On the whole, though, this new policy is a vast improvement. CNU students and administrators both deserve praise for their quick action to correct an indefensible decision to censor student expression. CNU students took the initiative, as the Student Assembly penned a measure asking the administration to grant waivers to the 10-day notice requirement, and then President Trible acted decisively to answer both that concern and more. 

President Trible deserves particular commendation for his willingness to admit the university's mistake, rapidly changing course in favor of freedom of expression after recognizing the error. All too often, FIRE sees university administrators dig in their heels and refuse to admit that censorship is never the right answer. Confronted with outrage over silencing speech, too many administrators choose to double down on their errors—as if they think that correcting mistakes would erode confidence in their leadership, rather than having the precisely opposite effect. It's worth, therefore, reviewing the letter President Trible sent yesterday to the CNU community. He wrote: 

The request for an exception to our ten day rule for demonstrations should have been granted for the Ryan rally and underscores the need to change our University policies regarding freedom of speech and the right to assemble.

To that end, the Student Assembly was asked to review these policies and the Student Assembly has recommended that the Director of Student Activities have the authority to "grant exceptions" regarding both the 10 day rule and location designations.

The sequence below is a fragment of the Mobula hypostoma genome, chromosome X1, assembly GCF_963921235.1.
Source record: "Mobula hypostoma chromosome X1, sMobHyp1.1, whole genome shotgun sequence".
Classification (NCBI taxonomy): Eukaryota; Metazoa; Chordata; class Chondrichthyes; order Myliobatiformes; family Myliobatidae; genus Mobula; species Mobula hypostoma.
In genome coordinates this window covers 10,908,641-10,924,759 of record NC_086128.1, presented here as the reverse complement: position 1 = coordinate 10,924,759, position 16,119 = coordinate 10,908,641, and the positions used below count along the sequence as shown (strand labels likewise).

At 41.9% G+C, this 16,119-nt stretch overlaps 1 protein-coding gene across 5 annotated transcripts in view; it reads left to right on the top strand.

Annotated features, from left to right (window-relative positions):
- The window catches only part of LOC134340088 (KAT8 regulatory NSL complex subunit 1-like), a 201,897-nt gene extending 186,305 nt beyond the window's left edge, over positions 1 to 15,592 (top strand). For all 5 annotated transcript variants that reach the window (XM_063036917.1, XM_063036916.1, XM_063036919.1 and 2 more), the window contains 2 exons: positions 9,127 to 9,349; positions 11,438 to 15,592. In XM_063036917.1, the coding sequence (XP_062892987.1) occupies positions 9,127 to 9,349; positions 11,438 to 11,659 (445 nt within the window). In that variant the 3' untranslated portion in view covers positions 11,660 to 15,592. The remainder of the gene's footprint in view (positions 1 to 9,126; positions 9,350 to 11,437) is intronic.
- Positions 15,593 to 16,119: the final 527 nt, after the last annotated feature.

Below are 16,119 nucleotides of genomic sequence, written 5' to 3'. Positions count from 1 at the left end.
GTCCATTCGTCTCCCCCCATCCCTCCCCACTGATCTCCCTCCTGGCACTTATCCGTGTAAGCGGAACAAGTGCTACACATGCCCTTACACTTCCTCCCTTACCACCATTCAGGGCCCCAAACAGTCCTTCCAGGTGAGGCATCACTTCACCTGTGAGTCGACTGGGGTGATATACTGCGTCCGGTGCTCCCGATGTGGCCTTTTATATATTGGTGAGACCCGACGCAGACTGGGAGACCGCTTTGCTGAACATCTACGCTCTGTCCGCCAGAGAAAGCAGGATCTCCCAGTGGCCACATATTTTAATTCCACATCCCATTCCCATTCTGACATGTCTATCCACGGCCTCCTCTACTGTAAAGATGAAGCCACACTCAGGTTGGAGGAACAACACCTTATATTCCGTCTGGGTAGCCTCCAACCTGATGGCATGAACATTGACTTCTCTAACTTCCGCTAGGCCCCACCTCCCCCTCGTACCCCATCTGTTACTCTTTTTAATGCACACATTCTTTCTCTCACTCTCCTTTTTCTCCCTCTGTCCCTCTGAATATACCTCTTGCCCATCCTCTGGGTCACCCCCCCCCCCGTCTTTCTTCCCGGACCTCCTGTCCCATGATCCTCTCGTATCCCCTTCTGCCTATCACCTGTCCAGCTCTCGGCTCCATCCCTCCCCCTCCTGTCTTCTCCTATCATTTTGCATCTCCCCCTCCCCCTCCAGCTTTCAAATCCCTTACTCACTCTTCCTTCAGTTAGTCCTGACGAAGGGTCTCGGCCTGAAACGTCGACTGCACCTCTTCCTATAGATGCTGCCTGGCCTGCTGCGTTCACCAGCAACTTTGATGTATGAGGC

I appreciate the prompt and thoughtful response of the Student Assembly.  Indeed, I believe we should go further. 

First, CNU will require 24 hour notice — not 10 days. 

Second, the Dean of Students is authorized to waive the 24 hour notice requirement in those situations where it is possible to do so without compromising the safety and security of campus or disrupting the normal flow of traffic.

Third, the right of the people peaceably to assemble will no longer be limited to one location but rather will be determined by the circumstances of each situation.  The location will be determined by University officials in consultation with the organizers.

For example, in regard to an event at the Ferguson Center for the Arts — such as the Ryan event — the demonstration likely will be permitted on the large green lawn in front of the Ferguson Center.  If the subject of the protest is an event in the David Student Union, then the assigned area likely will be on the lawn adjoining the David Student Union. 

Good leadership requires acknowledging mistakes, learning from those mistakes and correcting them as soon as possible.  That's our purpose in acting quickly to change our policies. 

Again, kudos to both President Trible and the CNU Student Assembly. Because of their action, CNU students can feel proud today of their campus leadership and their demonstrated willingness to fix problems in order to protect student speech.